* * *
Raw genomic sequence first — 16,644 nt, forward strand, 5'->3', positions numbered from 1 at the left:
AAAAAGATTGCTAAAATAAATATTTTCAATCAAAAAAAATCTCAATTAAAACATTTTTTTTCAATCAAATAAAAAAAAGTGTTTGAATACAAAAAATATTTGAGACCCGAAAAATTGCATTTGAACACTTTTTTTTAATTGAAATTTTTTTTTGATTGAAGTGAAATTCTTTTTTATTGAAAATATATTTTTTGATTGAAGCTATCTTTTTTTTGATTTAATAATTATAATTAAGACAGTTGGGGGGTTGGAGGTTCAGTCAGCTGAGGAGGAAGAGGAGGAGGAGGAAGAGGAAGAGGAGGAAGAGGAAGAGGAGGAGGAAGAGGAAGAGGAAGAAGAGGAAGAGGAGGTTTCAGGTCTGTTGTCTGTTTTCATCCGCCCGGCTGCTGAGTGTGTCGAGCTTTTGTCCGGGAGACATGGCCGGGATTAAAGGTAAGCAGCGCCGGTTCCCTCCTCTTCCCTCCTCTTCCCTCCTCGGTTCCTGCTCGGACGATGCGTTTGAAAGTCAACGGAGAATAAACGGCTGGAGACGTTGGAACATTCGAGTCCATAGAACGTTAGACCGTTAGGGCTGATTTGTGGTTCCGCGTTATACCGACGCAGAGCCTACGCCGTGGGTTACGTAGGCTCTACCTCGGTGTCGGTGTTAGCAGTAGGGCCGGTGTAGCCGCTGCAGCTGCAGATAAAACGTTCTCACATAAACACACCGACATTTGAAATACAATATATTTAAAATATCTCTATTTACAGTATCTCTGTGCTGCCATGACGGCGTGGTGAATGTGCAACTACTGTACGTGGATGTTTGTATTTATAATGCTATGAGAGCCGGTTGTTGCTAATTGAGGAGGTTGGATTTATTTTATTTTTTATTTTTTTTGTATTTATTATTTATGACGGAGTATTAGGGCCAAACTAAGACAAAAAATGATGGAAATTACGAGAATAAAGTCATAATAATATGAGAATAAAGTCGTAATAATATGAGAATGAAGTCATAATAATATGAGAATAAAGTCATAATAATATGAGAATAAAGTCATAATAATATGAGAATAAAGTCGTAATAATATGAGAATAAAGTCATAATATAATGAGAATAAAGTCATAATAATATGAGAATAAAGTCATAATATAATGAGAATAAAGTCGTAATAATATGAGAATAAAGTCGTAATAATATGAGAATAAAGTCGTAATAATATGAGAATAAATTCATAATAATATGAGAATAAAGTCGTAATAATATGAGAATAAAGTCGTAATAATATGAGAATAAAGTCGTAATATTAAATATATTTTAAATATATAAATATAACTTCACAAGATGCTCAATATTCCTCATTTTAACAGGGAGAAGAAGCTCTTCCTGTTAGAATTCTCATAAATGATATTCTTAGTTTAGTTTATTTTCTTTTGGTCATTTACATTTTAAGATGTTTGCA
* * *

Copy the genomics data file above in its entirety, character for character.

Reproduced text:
Raw genomic sequence first — 16,644 nt, forward strand, 5'->3', positions numbered from 1 at the left:
AAAAAGATTGCTAAAATAAATATTTTCAATCAAAAAAAATCTCAATTAAAACATTTTTTTTCAATCAAATAAAAAAAAGTGTTTGAATACAAAAAATATTTGAGACCCGAAAAATTGCATTTGAACACTTTTTTTTAATTGAAATTTTTTTTTGATTGAAGTGAAATTCTTTTTTATTGAAAATATATTTTTTGATTGAAGCTATCTTTTTTTTGATTTAATAATTATAATTAAGACAGTTGGGGGGTTGGAGGTTCAGTCAGCTGAGGAGGAAGAGGAGGAGGAGGAAGAGGAAGAGGAGGAAGAGGAAGAGGAGGAGGAAGAGGAAGAGGAAGAAGAGGAAGAGGAGGTTTCAGGTCTGTTGTCTGTTTTCATCCGCCCGGCTGCTGAGTGTGTCGAGCTTTTGTCCGGGAGACATGGCCGGGATTAAAGGTAAGCAGCGCCGGTTCCCTCCTCTTCCCTCCTCTTCCCTCCTCGGTTCCTGCTCGGACGATGCGTTTGAAAGTCAACGGAGAATAAACGGCTGGAGACGTTGGAACATTCGAGTCCATAGAACGTTAGACCGTTAGGGCTGATTTGTGGTTCCGCGTTATACCGACGCAGAGCCTACGCCGTGGGTTACGTAGGCTCTACCTCGGTGTCGGTGTTAGCAGTAGGGCCGGTGTAGCCGCTGCAGCTGCAGATAAAACGTTCTCACATAAACACACCGACATTTGAAATACAATATATTTAAAATATCTCTATTTACAGTATCTCTGTGCTGCCATGACGGCGTGGTGAATGTGCAACTACTGTACGTGGATGTTTGTATTTATAATGCTATGAGAGCCGGTTGTTGCTAATTGAGGAGGTTGGATTTATTTTATTTTTTATTTTTTTTGTATTTATTATTTATGACGGAGTATTAGGGCCAAACTAAGACAAAAAATGATGGAAATTACGAGAATAAAGTCATAATAATATGAGAATAAAGTCGTAATAATATGAGAATGAAGTCATAATAATATGAGAATAAAGTCATAATAATATGAGAATAAAGTCATAATAATATGAGAATAAAGTCGTAATAATATGAGAATAAAGTCATAATATAATGAGAATAAAGTCATAATAATATGAGAATAAAGTCATAATATAATGAGAATAAAGTCGTAATAATATGAGAATAAAGTCGTAATAATATGAGAATAAAGTCGTAATAATATGAGAATAAATTCATAATAATATGAGAATAAAGTCGTAATAATATGAGAATAAAGTCGTAATAATATGAGAATAAAGTCGTAATATTAAATATATTTTAAATATATAAATATAACTTCACAAGATGCTCAATATTCCTCATTTTAACAGGGAGAAGAAGCTCTTCCTGTTAGAATTCTCATAAATGATATTCTTAGTTTAGTTTATTTTCTTTTGGTCATTTACATTTTAAGATGTTTGCA